Should you appeal your employment case?

How can you use statistics like the ones published on this site to help you decide whether to appeal a court judgment? Let’s say you just learned that the district court judge granted the opposing party’s motion for summary judgment in the Title VII case in which you’re a party, and you’re still within the period you’re allowed to file a notice of appeal. Statistics can give you some idea of what might happen once your case is on review (hence the name of this site, by the way – Once Upon Review). The statistics I’m going to address here are:

For Civil Rights – Employment cases (N=92):

Time to disposition: First quartile – 6.99 months
Median – 9.55 months
Third quartile – 11.91 months

Percent affirmed or dismissed 91.30%

In FY 2013, the Third Circuit decided 92 cases brought under employment-related statutes (e.g., Title VII, the ADA, the ADEA). I’m not including in this discussion cases brought under Section 1983 that allege some constitutional violation in the context of an employment relationship (e.g., retaliation for exercising First Amendment rights).

Of the 92 cases, 57 ended with a decision on a summary judgment motion (about 62%). Another 19% ended with a dismissal, usually on a Rule 12(b)(6) motion. Eight cases were brought to the Third Circuit after a jury or bench trial. Yes, I’m going by the data that I collected here – the Administrative Office’s published information doesn’t include such details.

By the time of the Third Circuit’s decision, those 92 cases had been on the appellate court’s docket from 65 days (minimum) to 1,196 days (maximum). The median time between docketing and disposition was 290.5 days, or 9.55 months. So, 50% of the 92 cases were decided in about 9½ months. Other statistics show that 25% of the cases were decided in about 7 months and 75% of the cases were decided in just under a year (362.25 days or 11.91 months). So, one way of looking at the statistics above is that they suggest that if you do appeal, you can expect that you’ll have to wait 9½ to 12 months to get a decision on the merits of your employment case. Obviously, a lot of things can happen to bring your specific case either under or over that range, but that range is a probably a good starting estimate.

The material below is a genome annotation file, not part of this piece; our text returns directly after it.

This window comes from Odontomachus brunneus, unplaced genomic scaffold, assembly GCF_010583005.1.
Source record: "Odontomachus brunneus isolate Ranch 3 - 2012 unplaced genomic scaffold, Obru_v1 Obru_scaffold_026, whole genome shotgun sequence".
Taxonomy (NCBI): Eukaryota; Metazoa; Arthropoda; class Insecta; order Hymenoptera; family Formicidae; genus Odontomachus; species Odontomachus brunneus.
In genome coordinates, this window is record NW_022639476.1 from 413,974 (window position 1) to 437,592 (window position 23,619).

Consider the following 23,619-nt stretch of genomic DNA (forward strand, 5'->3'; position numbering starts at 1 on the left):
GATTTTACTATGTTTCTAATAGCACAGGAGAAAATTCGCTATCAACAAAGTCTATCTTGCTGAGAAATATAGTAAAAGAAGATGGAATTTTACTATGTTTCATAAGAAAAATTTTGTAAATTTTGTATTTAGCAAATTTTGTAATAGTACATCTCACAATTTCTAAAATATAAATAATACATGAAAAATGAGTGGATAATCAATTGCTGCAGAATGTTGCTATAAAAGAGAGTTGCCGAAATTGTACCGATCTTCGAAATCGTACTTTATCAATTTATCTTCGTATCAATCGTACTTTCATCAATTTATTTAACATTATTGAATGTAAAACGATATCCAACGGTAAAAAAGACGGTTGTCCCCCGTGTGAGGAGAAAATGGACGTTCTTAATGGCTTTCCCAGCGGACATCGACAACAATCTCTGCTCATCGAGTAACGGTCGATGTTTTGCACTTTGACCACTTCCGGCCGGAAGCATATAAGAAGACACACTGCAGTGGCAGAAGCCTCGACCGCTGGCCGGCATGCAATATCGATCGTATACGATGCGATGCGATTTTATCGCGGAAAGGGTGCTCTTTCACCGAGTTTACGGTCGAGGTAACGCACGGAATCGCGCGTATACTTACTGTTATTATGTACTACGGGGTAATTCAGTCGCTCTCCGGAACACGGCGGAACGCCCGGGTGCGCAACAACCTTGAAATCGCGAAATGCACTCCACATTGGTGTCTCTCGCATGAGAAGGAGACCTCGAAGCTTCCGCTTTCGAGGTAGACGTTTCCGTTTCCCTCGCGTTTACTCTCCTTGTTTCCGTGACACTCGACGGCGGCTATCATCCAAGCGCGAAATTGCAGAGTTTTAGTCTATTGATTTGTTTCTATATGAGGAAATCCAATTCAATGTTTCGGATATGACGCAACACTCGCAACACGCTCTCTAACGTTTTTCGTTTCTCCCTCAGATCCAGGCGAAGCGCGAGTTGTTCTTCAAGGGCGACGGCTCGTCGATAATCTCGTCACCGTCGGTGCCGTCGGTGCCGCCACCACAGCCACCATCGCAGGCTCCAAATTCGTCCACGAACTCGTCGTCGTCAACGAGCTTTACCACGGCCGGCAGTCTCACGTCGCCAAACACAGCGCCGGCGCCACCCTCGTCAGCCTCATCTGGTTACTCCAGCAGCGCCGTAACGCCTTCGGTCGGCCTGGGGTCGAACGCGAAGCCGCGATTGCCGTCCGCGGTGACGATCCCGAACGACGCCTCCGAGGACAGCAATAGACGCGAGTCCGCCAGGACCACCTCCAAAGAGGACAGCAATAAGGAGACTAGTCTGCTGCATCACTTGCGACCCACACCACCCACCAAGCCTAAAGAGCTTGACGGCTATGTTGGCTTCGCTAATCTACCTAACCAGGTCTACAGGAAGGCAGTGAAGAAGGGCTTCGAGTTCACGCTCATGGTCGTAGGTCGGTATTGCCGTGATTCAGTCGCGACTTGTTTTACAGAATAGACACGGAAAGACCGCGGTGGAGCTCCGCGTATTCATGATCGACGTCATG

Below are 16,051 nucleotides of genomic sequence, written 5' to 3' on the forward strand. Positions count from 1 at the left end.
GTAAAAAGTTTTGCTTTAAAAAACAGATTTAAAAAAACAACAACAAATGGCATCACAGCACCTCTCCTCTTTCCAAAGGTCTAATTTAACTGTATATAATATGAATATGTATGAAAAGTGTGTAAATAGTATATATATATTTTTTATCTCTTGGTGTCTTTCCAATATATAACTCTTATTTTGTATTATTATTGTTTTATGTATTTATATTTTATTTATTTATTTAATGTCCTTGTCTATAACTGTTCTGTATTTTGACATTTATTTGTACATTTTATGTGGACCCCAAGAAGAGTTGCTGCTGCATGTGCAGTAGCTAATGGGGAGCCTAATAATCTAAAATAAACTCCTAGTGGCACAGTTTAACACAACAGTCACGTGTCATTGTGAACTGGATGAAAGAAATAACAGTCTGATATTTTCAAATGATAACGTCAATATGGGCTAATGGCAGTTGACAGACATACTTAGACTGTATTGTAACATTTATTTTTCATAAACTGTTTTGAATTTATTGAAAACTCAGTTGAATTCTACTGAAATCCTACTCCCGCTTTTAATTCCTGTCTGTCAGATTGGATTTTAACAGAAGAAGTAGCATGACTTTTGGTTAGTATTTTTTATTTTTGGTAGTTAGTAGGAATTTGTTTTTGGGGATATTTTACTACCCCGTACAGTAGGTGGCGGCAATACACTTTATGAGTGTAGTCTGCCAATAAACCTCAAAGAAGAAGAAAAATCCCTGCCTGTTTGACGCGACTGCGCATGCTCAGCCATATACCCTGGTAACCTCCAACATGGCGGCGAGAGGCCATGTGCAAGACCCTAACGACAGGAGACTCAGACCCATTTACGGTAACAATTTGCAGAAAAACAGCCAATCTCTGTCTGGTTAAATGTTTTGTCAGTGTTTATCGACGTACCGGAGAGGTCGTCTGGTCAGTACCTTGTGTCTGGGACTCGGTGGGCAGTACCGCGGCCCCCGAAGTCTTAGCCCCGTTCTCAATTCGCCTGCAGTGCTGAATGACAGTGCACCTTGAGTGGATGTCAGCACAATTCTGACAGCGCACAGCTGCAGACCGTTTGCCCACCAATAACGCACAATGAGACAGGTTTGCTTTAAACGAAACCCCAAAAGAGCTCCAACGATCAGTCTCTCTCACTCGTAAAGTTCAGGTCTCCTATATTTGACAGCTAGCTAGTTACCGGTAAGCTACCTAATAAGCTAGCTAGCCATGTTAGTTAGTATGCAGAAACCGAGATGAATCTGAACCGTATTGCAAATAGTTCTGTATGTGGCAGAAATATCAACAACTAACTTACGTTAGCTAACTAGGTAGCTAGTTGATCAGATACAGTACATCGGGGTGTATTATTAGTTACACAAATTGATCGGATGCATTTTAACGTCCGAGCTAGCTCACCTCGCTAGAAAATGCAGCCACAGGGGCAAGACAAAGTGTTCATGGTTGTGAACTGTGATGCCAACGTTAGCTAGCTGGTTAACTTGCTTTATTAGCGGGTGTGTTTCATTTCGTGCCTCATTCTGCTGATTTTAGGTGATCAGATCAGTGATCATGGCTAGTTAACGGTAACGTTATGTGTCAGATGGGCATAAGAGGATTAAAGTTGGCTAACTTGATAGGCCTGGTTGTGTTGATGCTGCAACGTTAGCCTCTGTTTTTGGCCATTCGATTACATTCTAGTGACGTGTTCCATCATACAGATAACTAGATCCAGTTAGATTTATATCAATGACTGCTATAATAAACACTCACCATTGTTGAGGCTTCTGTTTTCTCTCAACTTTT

Now, what you’re probably most interested in is your chances of success on appeal. Taking things from a general perspective – without delving into the specific facts of your case – one indicator of your chances of success is how often the Third Circuit affirms the district court decision. From an appellant’s perspective this is usually a complete loss, and conversely, from an appellee’s perspective, it is a complete win.

In FY 2013, the Third Circuit affirmed or dismissed 91.30% of the 92 cases described above.

Yes, that’s a high number. Yes, that’s a quite a bit higher than the 81% percent listed in my prior post for “other civil cases” – the category that includes the 92 employment cases. And finally, yes, that number means that you could wait a year only for the Third Circuit to tell you that you lose.

What the percent affirmed number doesn’t tell you is whether your specific case is like the cases in which the Third Circuit affirmed or whether it is more like the cases in which the Third Circuit reversed, reversed in part, vacated, or vacated in part the district court’s judgment (the remaining 8.7%). If someone is advising you to appeal, however, a good question to ask that person is how your case is more like the cases in the 8.7%.

2 thoughts on “Should you appeal your employment case?

  1. Pingback: To appeal or not to appeal – an example using Third Circuit contract appeals. | Once Upon Review

  2. Pingback: Percent-Affirmed Statistics Over Time: Some lessons from four samples of employment-case appeals | Once Upon Review

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